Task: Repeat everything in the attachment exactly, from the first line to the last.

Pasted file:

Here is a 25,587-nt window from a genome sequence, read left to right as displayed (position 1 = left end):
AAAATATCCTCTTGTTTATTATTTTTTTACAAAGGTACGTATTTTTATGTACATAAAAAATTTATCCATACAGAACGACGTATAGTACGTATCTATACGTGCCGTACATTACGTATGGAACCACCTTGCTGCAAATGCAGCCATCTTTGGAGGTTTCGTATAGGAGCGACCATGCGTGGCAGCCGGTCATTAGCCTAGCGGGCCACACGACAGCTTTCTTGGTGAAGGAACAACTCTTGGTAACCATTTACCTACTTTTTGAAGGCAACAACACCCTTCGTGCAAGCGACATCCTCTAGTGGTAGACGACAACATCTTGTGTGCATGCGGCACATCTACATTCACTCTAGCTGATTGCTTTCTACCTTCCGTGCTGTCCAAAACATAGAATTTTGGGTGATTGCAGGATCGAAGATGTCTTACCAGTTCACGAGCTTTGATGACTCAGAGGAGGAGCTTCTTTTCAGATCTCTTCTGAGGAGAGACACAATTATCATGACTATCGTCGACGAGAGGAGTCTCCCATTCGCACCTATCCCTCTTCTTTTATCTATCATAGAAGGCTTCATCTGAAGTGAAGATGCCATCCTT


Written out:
Here is a 25,587-nt window from a genome sequence, read left to right as displayed (position 1 = left end):
AAAATATCCTCTTGTTTATTATTTTTTTACAAAGGTACGTATTTTTATGTACATAAAAAATTTATCCATACAGAACGACGTATAGTACGTATCTATACGTGCCGTACATTACGTATGGAACCACCTTGCTGCAAATGCAGCCATCTTTGGAGGTTTCGTATAGGAGCGACCATGCGTGGCAGCCGGTCATTAGCCTAGCGGGCCACACGACAGCTTTCTTGGTGAAGGAACAACTCTTGGTAACCATTTACCTACTTTTTGAAGGCAACAACACCCTTCGTGCAAGCGACATCCTCTAGTGGTAGACGACAACATCTTGTGTGCATGCGGCACATCTACATTCACTCTAGCTGATTGCTTTCTACCTTCCGTGCTGTCCAAAACATAGAATTTTGGGTGATTGCAGGATCGAAGATGTCTTACCAGTTCACGAGCTTTGATGACTCAGAGGAGGAGCTTCTTTTCAGATCTCTTCTGAGGAGAGACACAATTATCATGACTATCGTCGACGAGAGGAGTCTCCCATTCGCACCTATCCCTCTTCTTTTATCTATCATAGAAGGCTTCATCTGAAGTGAAGATGCCATCCTT